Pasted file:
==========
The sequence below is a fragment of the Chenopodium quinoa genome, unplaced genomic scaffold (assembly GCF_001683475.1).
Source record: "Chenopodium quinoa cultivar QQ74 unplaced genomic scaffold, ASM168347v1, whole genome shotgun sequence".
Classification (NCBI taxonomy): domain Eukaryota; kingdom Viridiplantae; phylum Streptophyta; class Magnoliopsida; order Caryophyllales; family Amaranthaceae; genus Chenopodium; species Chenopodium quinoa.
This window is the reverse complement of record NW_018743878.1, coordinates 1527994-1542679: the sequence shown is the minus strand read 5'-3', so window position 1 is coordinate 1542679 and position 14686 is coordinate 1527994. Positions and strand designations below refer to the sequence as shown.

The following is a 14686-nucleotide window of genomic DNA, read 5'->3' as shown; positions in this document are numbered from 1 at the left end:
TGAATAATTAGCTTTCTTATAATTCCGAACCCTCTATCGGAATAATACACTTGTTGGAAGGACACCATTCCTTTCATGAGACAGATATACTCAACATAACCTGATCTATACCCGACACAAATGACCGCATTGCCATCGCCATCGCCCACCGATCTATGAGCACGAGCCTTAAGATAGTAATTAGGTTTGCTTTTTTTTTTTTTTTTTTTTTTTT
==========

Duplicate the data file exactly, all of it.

The sequence below is a fragment of the Chenopodium quinoa genome, unplaced genomic scaffold (assembly GCF_001683475.1).
Source record: "Chenopodium quinoa cultivar QQ74 unplaced genomic scaffold, ASM168347v1, whole genome shotgun sequence".
Classification (NCBI taxonomy): domain Eukaryota; kingdom Viridiplantae; phylum Streptophyta; class Magnoliopsida; order Caryophyllales; family Amaranthaceae; genus Chenopodium; species Chenopodium quinoa.
This window is the reverse complement of record NW_018743878.1, coordinates 1527994-1542679: the sequence shown is the minus strand read 5'-3', so window position 1 is coordinate 1542679 and position 14686 is coordinate 1527994. Positions and strand designations below refer to the sequence as shown.

The following is a 14686-nucleotide window of genomic DNA, read 5'->3' as shown; positions in this document are numbered from 1 at the left end:
TGAATAATTAGCTTTCTTATAATTCCGAACCCTCTATCGGAATAATACACTTGTTGGAAGGACACCATTCCTTTCATGAGACAGATATACTCAACATAACCTGATCTATACCCGACACAAATGACCGCATTGCCATCGCCATCGCCCACCGATCTATGAGCACGAGCCTTAAGATAGTAATTAGGTTTGCTTTTTTTTTTTTTTTTTTTTTTTT